Many people are under the impression that just because their cats lay about languidly grooming themselves for seemingly hours on end that all their grooming needs are self met. This isn't exactly true. While cats are capable of taking care of much, if not most, of their grooming regimen, there is still a lot that you can do to help. With a few handy cat grooming supplies, you can reduce the amount of fur floating about your home and greatly reduce the number of fur balls your little king or queen of the jungle hacks up at the most inopportune times and places.
Grooming Gloves for Cats
Gloves or mitts specifically designed for the purpose of hair removal while getting in some bonding time with your cat are well suited to this dual objective. The nice thing about this particular cat grooming tool is that most cats don't have any idea that it's just that: a cat grooming tool. As long as they're not put off by the look of it, they should sit or lay for as long as you use it. Super easy to use, you just slip your hand inside and stroke their fur and the glove with its little raised nubbins does the rest. Unfortunately, some cats are warier than others and know a ploy when they see one. If the mitt scares your cats, try leaving it lying around where your pets tend to lounge about and slowly work it into their lives. Love Glove makes a good one.
De-Shedding Tools for Cat Grooming
If you've got cats with longer hair, a de-shedding tool can be invaluable in the summer months. Unless they're taken care of, thick undercoats can quickly become matted and messy while leaving your pet looking less like a cat than an old, dirty slipper. Besides the unsightly appearance, it can't be comfortable for them, either, especially in the heat. There are several de-shedding grooming tools on the market like Shed Magic or FURminator that are perfect for the task and include videos offering short tutorials to get you up to speed with the quickest, most efficient ways to use them.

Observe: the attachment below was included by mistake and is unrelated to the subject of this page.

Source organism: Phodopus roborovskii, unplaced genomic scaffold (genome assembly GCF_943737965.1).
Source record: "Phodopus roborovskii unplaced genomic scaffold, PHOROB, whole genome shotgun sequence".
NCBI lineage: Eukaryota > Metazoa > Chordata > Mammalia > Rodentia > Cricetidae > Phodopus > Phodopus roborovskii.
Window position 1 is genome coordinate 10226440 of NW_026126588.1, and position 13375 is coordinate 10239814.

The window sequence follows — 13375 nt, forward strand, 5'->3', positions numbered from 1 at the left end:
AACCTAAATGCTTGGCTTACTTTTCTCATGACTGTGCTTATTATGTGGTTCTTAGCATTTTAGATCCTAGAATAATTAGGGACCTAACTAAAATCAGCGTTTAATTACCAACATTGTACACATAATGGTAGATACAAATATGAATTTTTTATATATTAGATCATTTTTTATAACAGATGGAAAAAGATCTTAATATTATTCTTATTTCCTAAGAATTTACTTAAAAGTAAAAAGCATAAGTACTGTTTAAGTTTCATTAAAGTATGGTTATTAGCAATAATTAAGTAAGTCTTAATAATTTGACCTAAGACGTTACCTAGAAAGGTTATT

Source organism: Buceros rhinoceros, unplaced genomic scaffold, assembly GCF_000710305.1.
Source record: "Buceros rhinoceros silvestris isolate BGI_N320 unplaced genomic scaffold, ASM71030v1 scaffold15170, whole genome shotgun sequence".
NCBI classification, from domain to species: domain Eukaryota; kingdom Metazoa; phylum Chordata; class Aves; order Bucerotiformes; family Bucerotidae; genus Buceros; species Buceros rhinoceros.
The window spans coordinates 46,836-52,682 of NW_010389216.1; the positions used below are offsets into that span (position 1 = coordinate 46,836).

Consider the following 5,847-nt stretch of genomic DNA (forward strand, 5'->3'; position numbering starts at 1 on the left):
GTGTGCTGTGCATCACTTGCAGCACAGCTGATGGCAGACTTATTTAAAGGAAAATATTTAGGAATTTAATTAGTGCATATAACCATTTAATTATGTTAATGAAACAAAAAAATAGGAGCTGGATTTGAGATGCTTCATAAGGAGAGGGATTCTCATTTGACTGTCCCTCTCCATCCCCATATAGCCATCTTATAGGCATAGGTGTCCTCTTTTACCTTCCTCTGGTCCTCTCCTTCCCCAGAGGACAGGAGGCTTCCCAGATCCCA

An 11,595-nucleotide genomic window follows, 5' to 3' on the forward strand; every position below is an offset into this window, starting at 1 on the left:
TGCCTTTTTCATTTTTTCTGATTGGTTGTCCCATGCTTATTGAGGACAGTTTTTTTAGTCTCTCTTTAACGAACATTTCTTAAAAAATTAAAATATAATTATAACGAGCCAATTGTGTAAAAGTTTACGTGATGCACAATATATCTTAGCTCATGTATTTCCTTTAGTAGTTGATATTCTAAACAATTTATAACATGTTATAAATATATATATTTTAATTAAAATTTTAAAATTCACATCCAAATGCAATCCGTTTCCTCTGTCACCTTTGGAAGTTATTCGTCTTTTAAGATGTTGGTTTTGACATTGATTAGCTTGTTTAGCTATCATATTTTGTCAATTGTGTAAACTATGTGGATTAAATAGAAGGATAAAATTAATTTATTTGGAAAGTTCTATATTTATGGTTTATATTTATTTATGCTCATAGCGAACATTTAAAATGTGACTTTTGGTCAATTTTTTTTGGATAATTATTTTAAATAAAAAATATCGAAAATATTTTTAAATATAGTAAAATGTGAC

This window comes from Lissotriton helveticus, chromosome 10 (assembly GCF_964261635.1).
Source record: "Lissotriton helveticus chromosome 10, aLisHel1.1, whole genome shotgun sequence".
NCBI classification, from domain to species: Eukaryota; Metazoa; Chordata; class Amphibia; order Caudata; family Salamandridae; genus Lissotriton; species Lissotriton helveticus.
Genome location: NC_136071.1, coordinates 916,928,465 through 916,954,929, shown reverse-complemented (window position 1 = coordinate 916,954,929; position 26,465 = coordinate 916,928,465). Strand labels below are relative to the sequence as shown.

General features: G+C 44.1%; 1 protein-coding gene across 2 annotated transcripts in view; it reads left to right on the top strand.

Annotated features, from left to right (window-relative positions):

Safety Nail Clippers for Cats
If you're brave enough to clip your cat's nails and they'll stand for it, make sure and get a pair designed with safety in mind. Once you cut into the quick, chances are they'll never let you clip their nails again — at least not willingly. With safety nail clippers for cats, there's no need for kitty chloroform (just kidding, we would never use it!) and you'll be done in no time. Safety nail clippers made specifically for cats feature a mechanism to stop the clipper from going too far down the claw. This allows you to safely clip before the quick with no muss and very little fuss. QuickFinder nail clippers for cats detects the quick and alerts you when it's safe to clip. These clippers can be used with other small animals as well.
Dry Shampoos for Cats
There's nothing most cats hate more than a bath. This is especially true if the animal was not bathed often as a kitten in order to get them used to the process. If you've adopted an older cat or you have one that refuses to get with the program, dry shampoos can be just the pick me up for lank, oily hair. Rather than go out and purchase a product for this specific purpose, check your cupboards for corn starch and try dusting a small amount into the base of your cat's fur. Start by running your hand against the direction of the hair growth and then back and forth to ensure even coverage and promote fluffing. This is a trick often employed by professional cat exhibitors, and it is completely harmless. Women have been doing this with baby powder for decades, so why not cats?
More Cat Grooming Supplies
One of the biggest problems with older pets is dental decay. It's probably even more prevalent in cats due to the fact that they don't gnaw on bones, which aids in scraping teeth clean. If your cat's dental health is a concern to you, purchase a small cat toothbrush and a tube of meat-flavored toothpaste and let the cleaning commence. If you're curious if you read that right, you did: meat-flavored toothpaste. Pet toothpastes come in beef, chicken and seafood flavors to entice your little fur ball into the habit of good dental hygiene — or at least they'll be less likely to fight it. If your pet refuses to accept a toothbrush, try a finger brush. All of these products are reasonably priced and available at well-stocked pet supply outlets.